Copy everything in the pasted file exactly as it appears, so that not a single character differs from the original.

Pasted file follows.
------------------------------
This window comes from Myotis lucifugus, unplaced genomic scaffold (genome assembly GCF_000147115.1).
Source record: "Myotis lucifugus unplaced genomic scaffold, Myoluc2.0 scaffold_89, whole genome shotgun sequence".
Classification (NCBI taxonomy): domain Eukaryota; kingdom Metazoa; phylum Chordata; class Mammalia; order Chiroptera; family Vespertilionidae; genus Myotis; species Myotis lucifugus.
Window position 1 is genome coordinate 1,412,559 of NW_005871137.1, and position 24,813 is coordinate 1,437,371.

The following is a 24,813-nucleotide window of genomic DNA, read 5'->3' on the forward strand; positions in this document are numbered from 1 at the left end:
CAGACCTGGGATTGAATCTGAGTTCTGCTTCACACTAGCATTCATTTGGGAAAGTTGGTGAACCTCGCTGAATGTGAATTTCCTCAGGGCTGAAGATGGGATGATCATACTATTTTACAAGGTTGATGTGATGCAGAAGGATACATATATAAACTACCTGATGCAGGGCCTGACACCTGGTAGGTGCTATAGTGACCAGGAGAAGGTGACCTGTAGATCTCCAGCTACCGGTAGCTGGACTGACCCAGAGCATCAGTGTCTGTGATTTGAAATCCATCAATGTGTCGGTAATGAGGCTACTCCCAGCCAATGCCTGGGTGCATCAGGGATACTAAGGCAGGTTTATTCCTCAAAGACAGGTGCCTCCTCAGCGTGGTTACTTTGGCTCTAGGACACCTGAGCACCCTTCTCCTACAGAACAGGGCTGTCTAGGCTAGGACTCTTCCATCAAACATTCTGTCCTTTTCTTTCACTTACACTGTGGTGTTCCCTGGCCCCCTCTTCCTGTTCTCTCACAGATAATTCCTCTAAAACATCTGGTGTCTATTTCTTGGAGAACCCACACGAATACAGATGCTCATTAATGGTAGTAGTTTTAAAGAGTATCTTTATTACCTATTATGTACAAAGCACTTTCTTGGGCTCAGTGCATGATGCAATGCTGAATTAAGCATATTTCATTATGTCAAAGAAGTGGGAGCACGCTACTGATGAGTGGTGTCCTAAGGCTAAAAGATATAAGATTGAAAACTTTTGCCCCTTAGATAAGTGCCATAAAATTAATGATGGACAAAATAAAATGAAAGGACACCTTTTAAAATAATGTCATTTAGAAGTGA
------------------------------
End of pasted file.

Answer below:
This window comes from Myotis lucifugus, unplaced genomic scaffold (genome assembly GCF_000147115.1).
Source record: "Myotis lucifugus unplaced genomic scaffold, Myoluc2.0 scaffold_89, whole genome shotgun sequence".
Classification (NCBI taxonomy): domain Eukaryota; kingdom Metazoa; phylum Chordata; class Mammalia; order Chiroptera; family Vespertilionidae; genus Myotis; species Myotis lucifugus.
Window position 1 is genome coordinate 1,412,559 of NW_005871137.1, and position 24,813 is coordinate 1,437,371.

The following is a 24,813-nucleotide window of genomic DNA, read 5'->3' on the forward strand; positions in this document are numbered from 1 at the left end:
CAGACCTGGGATTGAATCTGAGTTCTGCTTCACACTAGCATTCATTTGGGAAAGTTGGTGAACCTCGCTGAATGTGAATTTCCTCAGGGCTGAAGATGGGATGATCATACTATTTTACAAGGTTGATGTGATGCAGAAGGATACATATATAAACTACCTGATGCAGGGCCTGACACCTGGTAGGTGCTATAGTGACCAGGAGAAGGTGACCTGTAGATCTCCAGCTACCGGTAGCTGGACTGACCCAGAGCATCAGTGTCTGTGATTTGAAATCCATCAATGTGTCGGTAATGAGGCTACTCCCAGCCAATGCCTGGGTGCATCAGGGATACTAAGGCAGGTTTATTCCTCAAAGACAGGTGCCTCCTCAGCGTGGTTACTTTGGCTCTAGGACACCTGAGCACCCTTCTCCTACAGAACAGGGCTGTCTAGGCTAGGACTCTTCCATCAAACATTCTGTCCTTTTCTTTCACTTACACTGTGGTGTTCCCTGGCCCCCTCTTCCTGTTCTCTCACAGATAATTCCTCTAAAACATCTGGTGTCTATTTCTTGGAGAACCCACACGAATACAGATGCTCATTAATGGTAGTAGTTTTAAAGAGTATCTTTATTACCTATTATGTACAAAGCACTTTCTTGGGCTCAGTGCATGATGCAATGCTGAATTAAGCATATTTCATTATGTCAAAGAAGTGGGAGCACGCTACTGATGAGTGGTGTCCTAAGGCTAAAAGATATAAGATTGAAAACTTTTGCCCCTTAGATAAGTGCCATAAAATTAATGATGGACAAAATAAAATGAAAGGACACCTTTTAAAATAATGTCATTTAGAAGTGA